Medical Professional to Medical Professional – Get Your Omega-3 Levels Tested
Michael F. Roizen, MD
I write this article from a medical caregiver to fellow medical caregiver. Although I run ideas like this by my colleagues in the Wellness Institute at the Cleveland Clinic, I know we are parochial in our thought processes and need the wider vetting you afford.
I want to share an omega-3 test I recently had the chance to experience. This comes on the heels of a new study published in the Mayo Clinic Proceedings.
A recent meta-analysis published in the Mayo Clinic Proceedings found that an increased amount of EPA and DHA from diet and/or from supplements decreased cardiovascular events by about 18 percent (5, 6). Even more impressive is when you look at the data based on the level of omega-3s in red blood cell membrane (RBC membrane), called an omega-3 index. An index above 8 percent was associated with greater than a 75 percent reduction in cardiovascular disease (CVD) risk compared to an index of less than 4 percent (a higher index means more omega-3s in your red cells—see figure1).
Even better, like your patients’ blood pressures or blood sugars, you can now easily measure your patients’ omega-3 index reliably (11).
It comes as no surprise, that a decade worth of research has shown that omega-3s and specifically, DHA, support brain health. In fact, one study showed that DHA at 900mg a day supports memory (2).
So, to help support the health of your brain and heart, I suggest taking the Omega-3 Index text and educating your patients about the Index.
Omega-3 Index Test Kit
I was given an Omega-3 Index test kit (produced by OmegaQuant) because I am a member of the NUTRI-FACTS editorial board, which I’m a paid member. We know EPA and DHA omega-3s have been shown to support healthy triglyceride (TG) levels, so those patients who have high TG levels with a high risk of CV events might get the therapeutic level of 2 to 4 grams per day, at least until their TG levels fall to an acceptable level, and their omega-3 index rise to an acceptable level. The full algorithm is at the website http://knowyouro.com, under the “Get Resources” tab.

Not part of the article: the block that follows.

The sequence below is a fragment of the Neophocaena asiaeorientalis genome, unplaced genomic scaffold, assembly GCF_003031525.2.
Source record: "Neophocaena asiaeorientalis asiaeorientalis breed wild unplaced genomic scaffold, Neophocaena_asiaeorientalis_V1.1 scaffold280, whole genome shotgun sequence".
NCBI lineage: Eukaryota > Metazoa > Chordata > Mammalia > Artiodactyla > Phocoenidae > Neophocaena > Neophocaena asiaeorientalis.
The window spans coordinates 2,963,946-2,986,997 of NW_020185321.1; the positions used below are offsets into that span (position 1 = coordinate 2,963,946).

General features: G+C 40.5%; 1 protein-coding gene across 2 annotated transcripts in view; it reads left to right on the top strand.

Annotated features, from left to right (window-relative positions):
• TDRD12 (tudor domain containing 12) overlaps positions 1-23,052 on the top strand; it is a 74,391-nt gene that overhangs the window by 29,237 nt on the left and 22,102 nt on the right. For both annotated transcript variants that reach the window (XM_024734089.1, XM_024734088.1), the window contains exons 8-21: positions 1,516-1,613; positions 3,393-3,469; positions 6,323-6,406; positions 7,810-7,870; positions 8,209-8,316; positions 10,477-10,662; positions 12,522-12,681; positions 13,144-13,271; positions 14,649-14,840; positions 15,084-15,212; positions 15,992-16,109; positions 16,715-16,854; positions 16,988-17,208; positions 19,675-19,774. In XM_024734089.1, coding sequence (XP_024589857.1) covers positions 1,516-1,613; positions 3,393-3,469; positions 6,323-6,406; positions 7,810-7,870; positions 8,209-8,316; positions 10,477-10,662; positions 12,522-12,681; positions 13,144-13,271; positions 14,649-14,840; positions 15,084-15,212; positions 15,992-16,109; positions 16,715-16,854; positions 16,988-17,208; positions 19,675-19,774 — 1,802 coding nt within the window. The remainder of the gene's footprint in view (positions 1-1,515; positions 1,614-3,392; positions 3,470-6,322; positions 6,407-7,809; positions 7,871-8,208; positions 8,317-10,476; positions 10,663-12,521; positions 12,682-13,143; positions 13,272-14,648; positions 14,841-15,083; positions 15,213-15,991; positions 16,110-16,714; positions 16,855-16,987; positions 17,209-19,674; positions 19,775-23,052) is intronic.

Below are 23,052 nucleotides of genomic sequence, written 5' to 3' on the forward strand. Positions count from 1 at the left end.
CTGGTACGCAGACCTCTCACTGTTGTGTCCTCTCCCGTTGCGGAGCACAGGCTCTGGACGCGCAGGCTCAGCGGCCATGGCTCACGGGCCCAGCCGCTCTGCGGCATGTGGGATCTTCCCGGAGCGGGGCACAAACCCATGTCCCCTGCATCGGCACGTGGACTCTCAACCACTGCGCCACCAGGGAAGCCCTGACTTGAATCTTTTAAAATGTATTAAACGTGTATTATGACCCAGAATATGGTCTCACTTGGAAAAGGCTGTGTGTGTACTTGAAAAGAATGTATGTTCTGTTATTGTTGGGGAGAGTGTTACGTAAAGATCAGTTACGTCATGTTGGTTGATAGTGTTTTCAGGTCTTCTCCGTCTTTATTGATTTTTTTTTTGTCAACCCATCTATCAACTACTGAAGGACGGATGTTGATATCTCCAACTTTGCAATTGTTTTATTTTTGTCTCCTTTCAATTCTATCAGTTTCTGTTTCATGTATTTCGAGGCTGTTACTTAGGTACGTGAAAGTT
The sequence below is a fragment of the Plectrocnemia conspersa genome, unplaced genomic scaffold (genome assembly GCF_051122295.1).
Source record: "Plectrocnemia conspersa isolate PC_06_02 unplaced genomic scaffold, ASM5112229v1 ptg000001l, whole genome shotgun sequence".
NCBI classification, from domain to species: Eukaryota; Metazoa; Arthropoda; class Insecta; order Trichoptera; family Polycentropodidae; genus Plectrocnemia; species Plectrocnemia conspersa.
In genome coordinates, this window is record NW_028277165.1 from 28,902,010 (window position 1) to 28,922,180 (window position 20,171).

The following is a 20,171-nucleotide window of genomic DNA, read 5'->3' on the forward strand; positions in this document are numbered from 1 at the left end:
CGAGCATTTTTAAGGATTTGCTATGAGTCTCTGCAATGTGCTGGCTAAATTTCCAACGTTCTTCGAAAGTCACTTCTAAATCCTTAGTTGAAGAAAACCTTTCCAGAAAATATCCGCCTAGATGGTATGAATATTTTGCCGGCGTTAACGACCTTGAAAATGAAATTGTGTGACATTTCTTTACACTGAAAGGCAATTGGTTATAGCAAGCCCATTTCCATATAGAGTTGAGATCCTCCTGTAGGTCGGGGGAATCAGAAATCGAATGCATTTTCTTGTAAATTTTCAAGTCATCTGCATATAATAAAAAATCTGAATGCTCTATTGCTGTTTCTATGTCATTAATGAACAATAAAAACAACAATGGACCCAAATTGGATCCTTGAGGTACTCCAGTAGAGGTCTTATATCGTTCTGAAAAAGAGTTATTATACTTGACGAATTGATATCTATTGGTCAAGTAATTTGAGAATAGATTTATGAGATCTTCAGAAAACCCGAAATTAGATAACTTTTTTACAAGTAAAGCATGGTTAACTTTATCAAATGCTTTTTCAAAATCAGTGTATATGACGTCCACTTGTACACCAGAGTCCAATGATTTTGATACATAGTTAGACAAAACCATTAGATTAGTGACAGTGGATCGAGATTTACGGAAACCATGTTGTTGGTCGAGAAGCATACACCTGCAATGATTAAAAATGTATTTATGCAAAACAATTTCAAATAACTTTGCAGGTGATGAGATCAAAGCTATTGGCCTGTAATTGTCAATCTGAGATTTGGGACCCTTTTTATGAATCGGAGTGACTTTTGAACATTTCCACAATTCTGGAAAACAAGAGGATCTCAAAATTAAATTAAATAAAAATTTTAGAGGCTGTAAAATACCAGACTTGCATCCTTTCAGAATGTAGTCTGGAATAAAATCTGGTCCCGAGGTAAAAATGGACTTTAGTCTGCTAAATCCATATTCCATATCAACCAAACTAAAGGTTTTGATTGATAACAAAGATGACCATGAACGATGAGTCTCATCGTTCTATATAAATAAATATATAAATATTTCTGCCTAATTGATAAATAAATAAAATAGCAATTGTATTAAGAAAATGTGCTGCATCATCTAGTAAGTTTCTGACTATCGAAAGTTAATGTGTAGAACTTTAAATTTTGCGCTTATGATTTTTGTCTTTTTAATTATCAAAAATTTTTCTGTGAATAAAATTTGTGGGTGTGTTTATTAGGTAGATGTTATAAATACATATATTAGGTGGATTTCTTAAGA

I decided it was important to measure my omega-3 index even though I eat two to three servings of salmon a week and take 600 mg of DHA omega-3 supplements a day. You and your patients will be able to receive their results in a few days by mail. The test is easy and involves a simple pinprick of your finger with a drop of blood placed on a special piece of blotter paper that is then submitted by mail.
Despite my habit of eating salmon twice a week and the supplementing responsibly, my level was just short of optimal at 7.98 percent. But I always strive to achieve the optimal level – a level a percent or two above 8 percent. I plan to increase my omega-3 supplement intake a little to 800 mg a day, and do another measurement in three to four months.
Please write to me (firstname.lastname@example.org) to share your feedback – I’m curious to learn where your body lands on the omega-3 index.
1. Omega-3s are a healthy choice to reduce CV disease in analyses of all studies of omega-3’s just published in the Mayo Clinic Proceedings and in my opinion;
2. To make sure you get an appropriate amount in your diet and/or from supplement, get the simple the Omega-3 Index test kit.
3. Learn more by accessing the resource guide “Doctor Decision Tree” at www.KnowYourO.com as a starting point for omega-3 intake recommendations for your patients, at least until you measure their Omega-3 Index and TGs. I aim for more than 8 percent and less than 100 – just as I suggest to my patients.
Thanks for reading.
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